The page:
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Oils: What to Use When

Believe it or not, one of the biggest problems with your diet could be the oils and dressings you're using. Different oils are good for different types of cooking, while some are just absolute no's. First off, get rid of any canola oil. Unless you're deep frying something it's not useful, and if you are deep frying foods you should probably stop anyways. Vegetable oil is alright in moderation, but I would avoid this one at all costs as well. When I cook I stick with olive and coconut oil. Olive oil for anything that doesn't need to be heated or that I use the oven to make, coconut oil for anything heated on the stove.

What's the issue with heating olive oil? When heated, olive oil loses a lot of its good properties and in a way becomes the corn of oils. It's not bad for you, but you're depriving yourself of all the goodness that was in it before. Coconut oil, however, can be heated to a higher temperature before it starts losing any of its good properties.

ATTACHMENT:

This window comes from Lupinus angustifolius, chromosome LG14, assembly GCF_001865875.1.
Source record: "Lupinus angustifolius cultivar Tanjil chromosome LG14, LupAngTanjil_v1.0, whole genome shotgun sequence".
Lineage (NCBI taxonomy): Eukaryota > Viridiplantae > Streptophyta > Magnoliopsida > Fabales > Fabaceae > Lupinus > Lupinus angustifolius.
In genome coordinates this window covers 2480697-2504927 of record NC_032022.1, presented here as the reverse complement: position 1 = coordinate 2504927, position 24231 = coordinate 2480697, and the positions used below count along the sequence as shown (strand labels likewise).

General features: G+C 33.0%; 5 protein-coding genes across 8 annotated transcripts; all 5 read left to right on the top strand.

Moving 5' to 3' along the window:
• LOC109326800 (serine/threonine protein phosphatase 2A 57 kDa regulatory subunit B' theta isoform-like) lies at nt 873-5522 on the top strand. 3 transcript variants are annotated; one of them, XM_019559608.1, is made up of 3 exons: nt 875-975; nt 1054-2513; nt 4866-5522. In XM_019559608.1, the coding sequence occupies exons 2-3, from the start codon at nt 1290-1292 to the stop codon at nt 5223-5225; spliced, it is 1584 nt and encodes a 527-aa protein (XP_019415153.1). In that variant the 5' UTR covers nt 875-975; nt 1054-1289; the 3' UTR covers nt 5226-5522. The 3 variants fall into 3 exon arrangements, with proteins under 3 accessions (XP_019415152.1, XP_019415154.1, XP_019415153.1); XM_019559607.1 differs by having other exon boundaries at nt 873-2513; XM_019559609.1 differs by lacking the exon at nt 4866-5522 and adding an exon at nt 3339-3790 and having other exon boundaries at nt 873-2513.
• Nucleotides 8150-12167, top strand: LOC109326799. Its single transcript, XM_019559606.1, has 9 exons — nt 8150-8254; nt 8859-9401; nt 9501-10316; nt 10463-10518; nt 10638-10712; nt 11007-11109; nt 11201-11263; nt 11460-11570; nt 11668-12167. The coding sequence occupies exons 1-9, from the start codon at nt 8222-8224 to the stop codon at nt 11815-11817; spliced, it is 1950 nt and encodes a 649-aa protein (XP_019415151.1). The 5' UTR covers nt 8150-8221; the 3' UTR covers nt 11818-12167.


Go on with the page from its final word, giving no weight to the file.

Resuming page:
If I am not heating it, what do I use olive oil for anyway? Olive oil works great for dressings. I am simple with my dressings and just add 2 parts olive oil to 1 part basalmic vinegar for an excellent dressing. This is also going to help cut calories and it's far better for you than other store bought dressings. Olive oil is also great to put on top of veggies with a little pepper and Himalayan salt.

But coconut oil is hard, how do you cook with it? Very simple, heat it. Coconut oil is meant to be used as a cooking oil. I spoon some out of my giant Costco tub and add it to my pan first. Once its melted, then I start cooking. Fun hack: coconut oil tastes a lot like butter when melted, so for a healthier alternative, melt coconut oil to top your popcorn, instead of butter.

When do I use what?

Olive Oil -

-Dressings

-Veggie seasoning

-To coat your baked wings

-Zucchini Chips

-Baked chicken/salmon

Coconut Oil -

-Popcorn

-Stir fry

-Eggs

-Pan cooked chicken/salmon

-As a butter substitute